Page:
5:- Created directory '/home/hduser/.ssh'.
Your identification has been saved in /home/hduser/.ssh/id_rsa.
Your public key has been saved in /home/hduser/.ssh/id_rsa.pub.
The key fingerprint is:
9b:82:ea:58:b4:e0:35:d7:ff:19:66:a6:ef:ae:0e:d2 hduser@ubuntu
The key's randomart image is:
The second line will create an RSA key pair with an empty password. Generally,
using an empty password is not recommended, but in this case it is needed to
unlock the key without your interaction (you don? want to enter the passphrase
every time Hadoop interacts with its nodes).
1:-hduser@ubuntu:~$ cat $HOME/.ssh/id_rsa.pub


The final step is to test the SSH setup by connecting to your local machine with the
hduser user.
1:- hduser@ubuntu:~$ ssh localhost
The authenticity of host 'localhost (::1)' can't be established.
RSA key fingerprint is d7:87:25:47:ae:02:00:eb:1d:75:4f:bb:44:f9:36:26.
Are you sure you want to continue connecting (yes/no)? yes

Getting Started with Hadoop

Warning: Permanently added 'localhost' (RSA) to the list of known hosts.

Linux ubuntu 2.6.32-22-generic #33-Ubuntu SMP Wed Apr 28 13:27:30 UTC 2010
i686 GNU/Linux
Ubuntu 10.04 LTS

Disabling Ipv6
One problem with IPv6 on Ubuntu is that using for the various networkingrelated Hadoop configuration options will result in Hadoop binding to the IPv6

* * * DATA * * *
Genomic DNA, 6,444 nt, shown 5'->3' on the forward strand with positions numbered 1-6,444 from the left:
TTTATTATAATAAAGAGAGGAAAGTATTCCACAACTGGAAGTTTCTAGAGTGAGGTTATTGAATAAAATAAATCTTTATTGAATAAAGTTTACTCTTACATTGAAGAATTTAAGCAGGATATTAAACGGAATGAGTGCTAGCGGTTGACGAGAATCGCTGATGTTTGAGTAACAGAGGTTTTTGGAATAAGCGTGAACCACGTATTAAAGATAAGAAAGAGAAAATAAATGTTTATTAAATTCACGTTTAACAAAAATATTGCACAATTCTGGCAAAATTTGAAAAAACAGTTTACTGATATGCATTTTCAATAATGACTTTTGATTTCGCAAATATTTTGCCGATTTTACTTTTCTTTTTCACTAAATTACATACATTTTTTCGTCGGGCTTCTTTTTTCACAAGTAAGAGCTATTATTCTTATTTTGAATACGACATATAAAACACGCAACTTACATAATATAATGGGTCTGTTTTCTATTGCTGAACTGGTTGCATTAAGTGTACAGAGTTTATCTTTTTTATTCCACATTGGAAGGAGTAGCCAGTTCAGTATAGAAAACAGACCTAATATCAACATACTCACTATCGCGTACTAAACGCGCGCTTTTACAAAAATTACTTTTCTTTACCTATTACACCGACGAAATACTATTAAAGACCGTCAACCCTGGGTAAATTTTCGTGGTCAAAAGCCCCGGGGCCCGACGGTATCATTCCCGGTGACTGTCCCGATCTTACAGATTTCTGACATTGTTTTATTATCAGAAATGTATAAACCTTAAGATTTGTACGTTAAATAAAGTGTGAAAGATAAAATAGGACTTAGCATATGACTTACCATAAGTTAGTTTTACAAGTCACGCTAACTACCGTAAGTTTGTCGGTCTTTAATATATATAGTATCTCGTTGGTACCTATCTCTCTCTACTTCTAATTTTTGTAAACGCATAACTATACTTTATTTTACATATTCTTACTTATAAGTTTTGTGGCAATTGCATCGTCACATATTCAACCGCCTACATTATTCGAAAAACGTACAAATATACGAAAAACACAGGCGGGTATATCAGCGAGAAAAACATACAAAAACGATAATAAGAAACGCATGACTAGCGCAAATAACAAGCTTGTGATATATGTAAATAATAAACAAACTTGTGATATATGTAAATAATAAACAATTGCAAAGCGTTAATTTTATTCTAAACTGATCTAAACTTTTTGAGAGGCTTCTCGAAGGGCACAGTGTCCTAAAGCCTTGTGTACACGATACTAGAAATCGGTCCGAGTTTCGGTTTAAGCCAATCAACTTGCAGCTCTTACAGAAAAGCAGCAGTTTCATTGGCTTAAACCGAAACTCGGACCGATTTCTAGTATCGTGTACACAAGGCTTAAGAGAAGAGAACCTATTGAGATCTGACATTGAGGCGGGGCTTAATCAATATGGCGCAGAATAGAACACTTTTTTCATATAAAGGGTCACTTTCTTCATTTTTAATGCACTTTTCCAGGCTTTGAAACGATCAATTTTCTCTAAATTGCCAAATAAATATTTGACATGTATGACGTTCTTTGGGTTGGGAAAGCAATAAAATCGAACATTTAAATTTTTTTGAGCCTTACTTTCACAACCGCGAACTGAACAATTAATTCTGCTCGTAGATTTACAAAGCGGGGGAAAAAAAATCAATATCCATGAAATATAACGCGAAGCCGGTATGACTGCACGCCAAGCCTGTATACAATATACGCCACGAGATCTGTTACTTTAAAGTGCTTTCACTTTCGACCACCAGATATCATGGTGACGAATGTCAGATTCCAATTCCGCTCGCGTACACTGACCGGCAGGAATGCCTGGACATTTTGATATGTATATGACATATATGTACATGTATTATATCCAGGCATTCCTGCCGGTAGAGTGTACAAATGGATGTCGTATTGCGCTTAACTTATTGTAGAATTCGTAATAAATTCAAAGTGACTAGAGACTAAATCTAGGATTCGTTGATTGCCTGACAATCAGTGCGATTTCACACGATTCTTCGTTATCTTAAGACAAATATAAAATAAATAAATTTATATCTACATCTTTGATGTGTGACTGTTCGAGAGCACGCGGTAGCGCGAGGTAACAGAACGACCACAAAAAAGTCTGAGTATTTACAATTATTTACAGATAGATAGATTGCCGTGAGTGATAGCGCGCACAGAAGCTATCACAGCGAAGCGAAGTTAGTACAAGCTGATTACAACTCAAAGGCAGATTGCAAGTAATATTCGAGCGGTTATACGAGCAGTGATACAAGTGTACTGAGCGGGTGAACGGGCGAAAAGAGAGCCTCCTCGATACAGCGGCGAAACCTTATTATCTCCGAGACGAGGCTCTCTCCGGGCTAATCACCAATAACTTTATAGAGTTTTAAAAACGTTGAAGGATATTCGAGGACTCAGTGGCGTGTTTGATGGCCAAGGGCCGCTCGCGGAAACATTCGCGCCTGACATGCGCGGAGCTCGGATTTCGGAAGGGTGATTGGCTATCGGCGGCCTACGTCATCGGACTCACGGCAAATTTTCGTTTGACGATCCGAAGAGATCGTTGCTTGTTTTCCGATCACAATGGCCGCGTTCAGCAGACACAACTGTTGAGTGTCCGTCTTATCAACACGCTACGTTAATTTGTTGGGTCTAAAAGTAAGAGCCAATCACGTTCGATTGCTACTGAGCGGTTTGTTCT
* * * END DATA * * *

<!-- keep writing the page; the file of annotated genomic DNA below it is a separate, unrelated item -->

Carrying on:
addresses of my Ubuntu box. In my case, I realized that there? no practical point in
enabling IPv6 on a box when you are not connected to any IPv6 network. Hence, I
simply disabled IPv6 on my Ubuntu machine. Your mileage may vary.
To disable IPv6 on Ubuntu 10.04 LTS, open /etc/sysctl.conf in the editor of your
choice and add the following lines to the end of the file:
# disable ipv6
net.ipv6.conf.all.disable_ipv6 = 1
net.ipv6.conf.default.disable_ipv6 = 1
net.ipv6.conf.lo.disable_ipv6 = 1
You have to reboot your machine in order to make the changes take effect.You can
check whether IPv6 is enabled on your machine with the following command:
1:-$ cat /proc/sys/net/ipv6/conf/all/disable_ipv6
A return value of 0 means IPv6 is enabled, a value of 1 means disabled (that? what
we want).
You can also disable IPv6 only for Hadoop as documented in Hadoop-3437 You
can do so by adding the following line to conf/hadoop-env.sh:
Getting Started with Hadoop 23

export HADOOP_OPTS=-Djava.net.preferIPv4Stack=true

Hadoop Installation
Downlode Hadoop from Apache Downlode mirrors and extract the contents of
the Hadoop package to a location of your choice. I picked /usr/local/hadoop.
Make sure to change the owner of all the files to the hduser user and hadoop group,
for example:
$ cd /usr/local
$ sudo tar xzf hadoop-1.0.3.tar.gz
$ sudo mv hadoop-1.0.3 hadoop
$ sudo chown -R hduser:hadoop hadoop
(Just to give you the idea, YMMV personally, I create a symlink from hadoop-1.0.3
to hadoop.)

Now we Update $HOME/.bashrc

Add the following lines to the end of the $HOME/.bashrc file of user hduser. If
you use a shell other than bash, you should of course update its appropriate
configuration files instead of .bashrc.
export HADOOP_HOME=/usr/local/hadoop
export JAVA_HOME=/usr/lib/jvm/java-6-sun
unalias fs &> /dev/null
alias fs="hadoop fs"